Building the future connected office
By Patrick Charron
While Bring Your Own Device may have started out as a simple request to bring personal devices into the workplace, over the past few years it has grown exponentially.
From mobile devices to personal applications, web services and social networks, employees now have expectations of how technology should help them with daily tasks. These employees are now looking to utilize these technologies in the workplace for quick and easy ways to collaborate, connect and be more productive.
Moreover, with the growth of the Internet of Things, this always-connected frame of mind will continue to expand to more and more devices. These 'things' may include home appliances, automobiles and other emerging devices. A recent report from Gartner predicts that the IoT--which excludes PCs, tablets and smartphones--will grow to 26 billion units by 2020.
As we look to build the connected office of the future, video chat and audio streaming will be a standard way to meet with colleagues down the hall or in another office. All business documents and files will be stored in the cloud for easy access, editing and sharing. Social commenting and reviews will allow for more complete collaboration across the company.
Applications will be accessible from any device, regardless of the screen size or layout, through the use of response design. And business documents will be able to be printed to any printer from any device, anywhere in the world.
It's a lot to handle--so in order to prepare for this influx of connected things, IT managers must prepare the enterprise infrastructure, and develop proper policies and procedures to allow for an open and collaborative environment.
Preparing the infrastructure
One of the hardest parts of building the connected office is connecting all of the devices and accounts. Currently, there are large amounts of data being shared across the enterprise, and this is only going to continue to grow in the near future.
As such, the connected office will likely leverage cloud technologies to help manage the large amounts of data being passed between locations and devices while avoiding large upfront costs associated with facilitating these solutions in house.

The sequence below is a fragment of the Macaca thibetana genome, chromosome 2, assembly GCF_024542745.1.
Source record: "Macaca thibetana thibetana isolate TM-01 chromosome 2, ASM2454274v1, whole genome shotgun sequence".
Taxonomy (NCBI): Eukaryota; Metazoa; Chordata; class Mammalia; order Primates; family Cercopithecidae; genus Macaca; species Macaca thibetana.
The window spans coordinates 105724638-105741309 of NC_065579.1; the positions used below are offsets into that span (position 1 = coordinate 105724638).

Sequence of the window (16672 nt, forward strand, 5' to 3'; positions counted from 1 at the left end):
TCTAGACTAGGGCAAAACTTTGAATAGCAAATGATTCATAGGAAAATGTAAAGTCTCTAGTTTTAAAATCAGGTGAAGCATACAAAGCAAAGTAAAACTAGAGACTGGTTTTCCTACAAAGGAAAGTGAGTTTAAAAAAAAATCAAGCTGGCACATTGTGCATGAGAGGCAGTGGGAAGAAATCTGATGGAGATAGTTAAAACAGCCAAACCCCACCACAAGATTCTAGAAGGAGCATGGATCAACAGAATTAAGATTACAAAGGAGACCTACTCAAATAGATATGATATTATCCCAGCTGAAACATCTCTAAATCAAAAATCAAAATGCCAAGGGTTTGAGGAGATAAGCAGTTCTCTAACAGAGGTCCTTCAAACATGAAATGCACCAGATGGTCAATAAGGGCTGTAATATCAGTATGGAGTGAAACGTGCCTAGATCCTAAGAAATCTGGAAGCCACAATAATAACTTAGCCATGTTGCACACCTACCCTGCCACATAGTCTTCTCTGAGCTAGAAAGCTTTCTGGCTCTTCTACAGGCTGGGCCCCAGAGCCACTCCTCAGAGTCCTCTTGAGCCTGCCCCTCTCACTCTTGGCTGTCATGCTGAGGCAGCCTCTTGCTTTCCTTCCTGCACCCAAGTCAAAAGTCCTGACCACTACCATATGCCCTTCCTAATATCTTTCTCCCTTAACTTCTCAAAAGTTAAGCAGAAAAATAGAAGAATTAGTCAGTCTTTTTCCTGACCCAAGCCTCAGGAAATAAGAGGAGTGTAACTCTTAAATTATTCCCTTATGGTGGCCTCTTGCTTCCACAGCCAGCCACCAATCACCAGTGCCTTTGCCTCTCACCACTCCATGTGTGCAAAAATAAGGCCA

Businesses will also need to rely on cloud partners and vendors to keep connected devices secure. Developing stringent service level agreements that also meet any compliance and regulatory standards will be key.
Data encryption and application-level security will also be necessary. Organizations can no longer rely on passwords only to protect sensitive information. Encrypting data at rest, but most importantly in motion, will be essential with the number of devices accessing the information.
IT managers should also begin to focus on the accessibility of all things in the office--devices, printers, applications, documents, etc. This includes ensuring standardization of applications across the enterprise.
Today's app culture has led to the term BYOA--Bring Your Own Application (not to be confused with Bring Your Own Access). This is due in part to the fact that most business apps do not offer the simple user interface that today's employees prefer. Employees use apps in an ad hoc manner, finding whatever application that will help them get their work done.
Eventually, however, the line will blur and there will no longer be a difference between consumer and business apps; there will just be productivity apps.
There are already rumors that Google's next Android release will focus heavily on enterprise apps and data encryption. Regardless of the type of application, it will be important for businesses to select a standard set of applications, putting control of the data and security back in the businesses' hands.
Even with a connected office, standard workflows will largely remain the same. These workflows will just become digitized in the cloud and through applications, allowing for greater flexibility and accessibility by employees regardless of where they are located.
While there will be plenty of future revenue opportunities for device manufacturers and application developers, the services partners who will help train employees and provide ongoing support will also have much to gain through these advances.
Gartner notes that IoT product and service suppliers will generate incremental revenue of around $309 billion, mostly in services, in 2020. These services companies, or vendors with service arms, should start preparing now for this always connected future.
As more devices become enabled with Internet connectivity, the demand for network operator services will increase. Enabling additional devices will create an opportunity to expand applications with the potential to address even further needs for both consumer and business users. And as previously stated, the need to support and maintain these services will be essential for the long term success of such ground breaking technologies.
It's clear that the future office will provide a multitude of opportunities for employees to better connect, collaborate and produce across offices and across the globe. It's just a matter of how long until we get there.
About the author: Patrick Charron is assistant product manager, solutions, at Brother International. He works with the sales and marketing teams to develop documentation and campaigns for the company's suite of cloud products.